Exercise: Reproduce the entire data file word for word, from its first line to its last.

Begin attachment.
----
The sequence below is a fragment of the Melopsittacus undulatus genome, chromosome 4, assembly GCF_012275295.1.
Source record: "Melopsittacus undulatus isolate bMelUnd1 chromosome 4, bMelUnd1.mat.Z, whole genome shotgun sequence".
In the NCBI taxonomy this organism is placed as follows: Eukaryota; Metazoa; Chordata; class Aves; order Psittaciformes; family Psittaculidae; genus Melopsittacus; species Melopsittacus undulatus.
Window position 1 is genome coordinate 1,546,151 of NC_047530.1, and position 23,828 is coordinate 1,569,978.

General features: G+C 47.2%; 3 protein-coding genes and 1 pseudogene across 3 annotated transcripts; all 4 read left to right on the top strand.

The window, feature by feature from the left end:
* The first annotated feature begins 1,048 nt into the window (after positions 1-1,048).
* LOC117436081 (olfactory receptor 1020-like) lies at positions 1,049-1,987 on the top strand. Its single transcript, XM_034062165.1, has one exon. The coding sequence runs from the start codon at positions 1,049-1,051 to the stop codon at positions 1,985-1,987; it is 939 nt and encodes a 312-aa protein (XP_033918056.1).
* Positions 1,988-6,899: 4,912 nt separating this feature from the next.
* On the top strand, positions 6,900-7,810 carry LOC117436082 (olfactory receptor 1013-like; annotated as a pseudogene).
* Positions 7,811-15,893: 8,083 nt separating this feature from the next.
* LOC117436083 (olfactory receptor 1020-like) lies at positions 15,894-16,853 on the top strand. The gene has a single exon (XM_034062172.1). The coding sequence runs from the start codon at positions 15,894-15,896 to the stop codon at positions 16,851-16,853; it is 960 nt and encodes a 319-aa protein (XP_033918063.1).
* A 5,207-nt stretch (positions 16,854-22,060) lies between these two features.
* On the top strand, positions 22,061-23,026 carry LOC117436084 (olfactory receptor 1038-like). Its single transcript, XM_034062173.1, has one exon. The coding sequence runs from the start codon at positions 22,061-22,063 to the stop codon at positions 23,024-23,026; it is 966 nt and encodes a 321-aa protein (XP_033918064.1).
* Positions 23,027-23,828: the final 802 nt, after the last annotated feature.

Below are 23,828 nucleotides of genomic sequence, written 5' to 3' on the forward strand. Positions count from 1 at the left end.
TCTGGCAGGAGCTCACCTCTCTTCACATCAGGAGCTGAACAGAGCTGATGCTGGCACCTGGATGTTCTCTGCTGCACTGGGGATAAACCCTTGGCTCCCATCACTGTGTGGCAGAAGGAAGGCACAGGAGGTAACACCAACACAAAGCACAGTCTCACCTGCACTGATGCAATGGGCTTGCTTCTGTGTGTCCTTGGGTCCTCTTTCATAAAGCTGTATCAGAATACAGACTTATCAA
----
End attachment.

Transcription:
The sequence below is a fragment of the Melopsittacus undulatus genome, chromosome 4, assembly GCF_012275295.1.
Source record: "Melopsittacus undulatus isolate bMelUnd1 chromosome 4, bMelUnd1.mat.Z, whole genome shotgun sequence".
In the NCBI taxonomy this organism is placed as follows: Eukaryota; Metazoa; Chordata; class Aves; order Psittaciformes; family Psittaculidae; genus Melopsittacus; species Melopsittacus undulatus.
Window position 1 is genome coordinate 1,546,151 of NC_047530.1, and position 23,828 is coordinate 1,569,978.

General features: G+C 47.2%; 3 protein-coding genes and 1 pseudogene across 3 annotated transcripts; all 4 read left to right on the top strand.

The window, feature by feature from the left end:
* The first annotated feature begins 1,048 nt into the window (after positions 1-1,048).
* LOC117436081 (olfactory receptor 1020-like) lies at positions 1,049-1,987 on the top strand. Its single transcript, XM_034062165.1, has one exon. The coding sequence runs from the start codon at positions 1,049-1,051 to the stop codon at positions 1,985-1,987; it is 939 nt and encodes a 312-aa protein (XP_033918056.1).
* Positions 1,988-6,899: 4,912 nt separating this feature from the next.
* On the top strand, positions 6,900-7,810 carry LOC117436082 (olfactory receptor 1013-like; annotated as a pseudogene).
* Positions 7,811-15,893: 8,083 nt separating this feature from the next.
* LOC117436083 (olfactory receptor 1020-like) lies at positions 15,894-16,853 on the top strand. The gene has a single exon (XM_034062172.1). The coding sequence runs from the start codon at positions 15,894-15,896 to the stop codon at positions 16,851-16,853; it is 960 nt and encodes a 319-aa protein (XP_033918063.1).
* A 5,207-nt stretch (positions 16,854-22,060) lies between these two features.
* On the top strand, positions 22,061-23,026 carry LOC117436084 (olfactory receptor 1038-like). Its single transcript, XM_034062173.1, has one exon. The coding sequence runs from the start codon at positions 22,061-22,063 to the stop codon at positions 23,024-23,026; it is 966 nt and encodes a 321-aa protein (XP_033918064.1).
* Positions 23,027-23,828: the final 802 nt, after the last annotated feature.

Below are 23,828 nucleotides of genomic sequence, written 5' to 3' on the forward strand. Positions count from 1 at the left end.
TCTGGCAGGAGCTCACCTCTCTTCACATCAGGAGCTGAACAGAGCTGATGCTGGCACCTGGATGTTCTCTGCTGCACTGGGGATAAACCCTTGGCTCCCATCACTGTGTGGCAGAAGGAAGGCACAGGAGGTAACACCAACACAAAGCACAGTCTCACCTGCACTGATGCAATGGGCTTGCTTCTGTGTGTCCTTGGGTCCTCTTTCATAAAGCTGTATCAGAATACAGACTTATCAA